More raw thoughts.
– why a keyboard? why not a keyboard? why this chair and not that one?
– why the piano? why not the piano? is the piano dying?
– are electronics killing us or saving us, as musicians, as sound designers? as people?
– is the piano being engulfed into electronics? this is simple: yes.
– but wait: is the synthesizer the new piano? not so fast. there’s little in the way of tradition – synthesizers are new, and not as in service to royal courts and the like as pianos and orchestras were in their respective early-to-mid years.
– further, many people are more ignorant of how synthesizers work than they’d sometimes care to admit. contrast this with the requisite knowledge of your average “serious” piano player – not just techniques that end up being stored in the body, but practices (frequently that were figuratively or literally in service to colonialism and to no small part, imperialism), techniques, and at least some knowledge of the mechanics of the piano itself, as a machine of metal, wood, felt and last but certainly not least in this pantheon of early consumption-as-destruction, ivory.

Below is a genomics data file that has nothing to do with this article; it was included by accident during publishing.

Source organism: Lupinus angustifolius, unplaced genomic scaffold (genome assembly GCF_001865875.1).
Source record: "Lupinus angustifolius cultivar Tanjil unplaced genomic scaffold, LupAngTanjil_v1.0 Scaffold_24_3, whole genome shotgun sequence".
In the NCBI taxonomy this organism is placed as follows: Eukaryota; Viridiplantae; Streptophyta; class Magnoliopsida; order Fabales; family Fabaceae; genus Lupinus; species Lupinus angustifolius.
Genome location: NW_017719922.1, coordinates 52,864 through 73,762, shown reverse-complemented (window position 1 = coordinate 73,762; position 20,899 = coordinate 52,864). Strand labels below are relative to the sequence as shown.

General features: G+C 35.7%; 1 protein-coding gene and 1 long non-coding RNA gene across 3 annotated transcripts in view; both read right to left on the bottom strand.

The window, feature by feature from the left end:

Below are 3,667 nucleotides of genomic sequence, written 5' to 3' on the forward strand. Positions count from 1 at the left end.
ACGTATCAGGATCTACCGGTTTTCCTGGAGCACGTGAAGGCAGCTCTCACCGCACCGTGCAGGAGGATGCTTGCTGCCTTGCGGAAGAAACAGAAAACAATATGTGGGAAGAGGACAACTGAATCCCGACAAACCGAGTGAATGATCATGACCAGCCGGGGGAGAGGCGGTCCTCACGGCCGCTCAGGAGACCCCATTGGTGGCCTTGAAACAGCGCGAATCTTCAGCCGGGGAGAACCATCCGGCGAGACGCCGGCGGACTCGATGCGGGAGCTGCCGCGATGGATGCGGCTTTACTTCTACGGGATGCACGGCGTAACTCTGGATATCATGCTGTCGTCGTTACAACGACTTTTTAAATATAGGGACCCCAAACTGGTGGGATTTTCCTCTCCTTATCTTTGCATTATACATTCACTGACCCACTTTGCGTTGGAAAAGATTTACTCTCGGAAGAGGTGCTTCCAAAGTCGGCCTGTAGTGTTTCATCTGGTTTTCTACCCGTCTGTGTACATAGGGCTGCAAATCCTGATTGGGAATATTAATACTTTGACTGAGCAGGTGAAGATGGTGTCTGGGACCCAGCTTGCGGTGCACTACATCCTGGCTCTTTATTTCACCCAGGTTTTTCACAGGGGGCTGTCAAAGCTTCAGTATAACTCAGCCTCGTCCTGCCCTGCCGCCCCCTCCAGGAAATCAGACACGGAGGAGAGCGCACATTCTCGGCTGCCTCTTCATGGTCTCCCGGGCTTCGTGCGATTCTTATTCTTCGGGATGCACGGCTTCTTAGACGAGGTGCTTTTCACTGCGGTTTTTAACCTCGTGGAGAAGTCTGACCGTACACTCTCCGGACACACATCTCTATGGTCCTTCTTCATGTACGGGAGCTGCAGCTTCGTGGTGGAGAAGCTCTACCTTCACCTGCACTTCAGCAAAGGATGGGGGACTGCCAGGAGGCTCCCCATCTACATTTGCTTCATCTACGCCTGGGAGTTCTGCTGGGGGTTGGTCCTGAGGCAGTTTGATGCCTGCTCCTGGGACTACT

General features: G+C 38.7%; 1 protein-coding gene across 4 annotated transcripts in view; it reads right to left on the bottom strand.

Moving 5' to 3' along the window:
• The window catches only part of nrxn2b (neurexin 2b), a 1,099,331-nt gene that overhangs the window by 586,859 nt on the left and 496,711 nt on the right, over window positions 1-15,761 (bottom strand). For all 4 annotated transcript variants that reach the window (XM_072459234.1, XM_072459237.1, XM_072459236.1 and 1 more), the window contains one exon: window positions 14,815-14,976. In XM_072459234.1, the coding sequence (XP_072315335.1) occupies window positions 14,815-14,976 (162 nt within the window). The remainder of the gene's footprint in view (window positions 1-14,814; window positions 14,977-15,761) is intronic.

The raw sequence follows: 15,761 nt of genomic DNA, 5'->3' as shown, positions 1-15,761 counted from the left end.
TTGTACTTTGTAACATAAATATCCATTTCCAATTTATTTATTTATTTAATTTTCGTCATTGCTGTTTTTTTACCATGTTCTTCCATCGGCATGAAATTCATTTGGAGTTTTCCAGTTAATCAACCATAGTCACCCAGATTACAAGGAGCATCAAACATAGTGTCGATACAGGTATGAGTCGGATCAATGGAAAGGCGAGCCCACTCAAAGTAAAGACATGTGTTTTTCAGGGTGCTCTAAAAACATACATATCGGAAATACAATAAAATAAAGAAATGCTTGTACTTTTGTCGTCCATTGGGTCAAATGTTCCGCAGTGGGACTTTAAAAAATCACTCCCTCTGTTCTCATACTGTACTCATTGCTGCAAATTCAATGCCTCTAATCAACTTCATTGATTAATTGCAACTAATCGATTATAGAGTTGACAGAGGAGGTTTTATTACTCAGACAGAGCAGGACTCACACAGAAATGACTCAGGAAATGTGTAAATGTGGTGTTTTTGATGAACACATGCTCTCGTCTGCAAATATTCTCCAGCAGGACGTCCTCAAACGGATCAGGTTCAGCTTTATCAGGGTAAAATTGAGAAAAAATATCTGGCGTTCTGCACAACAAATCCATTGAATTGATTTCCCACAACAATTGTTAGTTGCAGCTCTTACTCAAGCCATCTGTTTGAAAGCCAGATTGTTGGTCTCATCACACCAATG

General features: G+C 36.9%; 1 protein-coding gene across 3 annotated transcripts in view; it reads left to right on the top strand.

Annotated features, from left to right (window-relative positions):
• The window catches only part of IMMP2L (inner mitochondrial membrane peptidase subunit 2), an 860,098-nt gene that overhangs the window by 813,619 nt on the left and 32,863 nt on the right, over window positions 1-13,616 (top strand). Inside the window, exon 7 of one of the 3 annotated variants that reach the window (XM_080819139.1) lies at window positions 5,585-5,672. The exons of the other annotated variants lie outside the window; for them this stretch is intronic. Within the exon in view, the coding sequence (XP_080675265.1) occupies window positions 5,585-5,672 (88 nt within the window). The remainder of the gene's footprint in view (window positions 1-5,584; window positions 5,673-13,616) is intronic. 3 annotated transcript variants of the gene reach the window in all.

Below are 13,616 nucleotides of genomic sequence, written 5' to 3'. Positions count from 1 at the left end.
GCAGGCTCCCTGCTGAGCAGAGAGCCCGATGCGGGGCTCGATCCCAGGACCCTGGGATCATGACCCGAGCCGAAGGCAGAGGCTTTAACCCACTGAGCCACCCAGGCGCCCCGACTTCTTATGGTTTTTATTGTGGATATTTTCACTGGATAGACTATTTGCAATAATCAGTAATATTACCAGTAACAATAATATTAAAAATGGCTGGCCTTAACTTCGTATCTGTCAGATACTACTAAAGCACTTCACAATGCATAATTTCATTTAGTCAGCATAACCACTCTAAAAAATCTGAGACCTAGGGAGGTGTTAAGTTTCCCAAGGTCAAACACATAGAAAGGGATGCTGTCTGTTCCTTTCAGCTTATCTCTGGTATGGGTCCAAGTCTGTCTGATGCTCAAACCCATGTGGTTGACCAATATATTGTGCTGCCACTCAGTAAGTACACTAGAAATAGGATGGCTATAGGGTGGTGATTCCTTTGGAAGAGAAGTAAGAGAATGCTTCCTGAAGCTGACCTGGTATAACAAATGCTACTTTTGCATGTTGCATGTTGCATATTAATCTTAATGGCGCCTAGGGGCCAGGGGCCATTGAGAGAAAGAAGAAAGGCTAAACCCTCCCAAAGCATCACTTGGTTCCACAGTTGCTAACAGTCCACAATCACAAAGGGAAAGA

– this ignorance of synthesizers is not necessarily a bad thing, although the machines themselves are arguably every bit as destructive as pianos were, and are. (virtually all synthesizers are a type of contemporary machine, even analog synthesizers – and in the case of many digital and hybridized synthesizers, computers that are dedicated to a specific set of tasks.)
– past this, the relative ignorance of how synthesis works on the part of many players, as well as ignorance of the math that drives them, at least has the benefit of not tethering musicians to the machinations of programming, of dsp, of circuit design, of all the underlying traditions that have emerged from, and remain in service to, Empire in general, and all too often, the wars of said Empire in specific.
– however, ignorance is not bliss, nor is it liberation. using tools without understanding them provides its own set of dangers, frequently foisted on users of said technologies.
– in contrast, the people who make said tools are exploited, pure and simple. it’s not just “that’s a problem” as so many apologetic hand-wringers and “green tech” advocates are quick to assert, but it’s raw oppression every bit as much as cutting down forests to make condos, or extracting diamonds to sell marriage vows, and so on.
– don’t necessarily count yourself out of all this if you exclusively play electric or even acoustic instruments, either. i trust this speaks for itself.
Much respect to @codemesh for being part of my sorting all this out.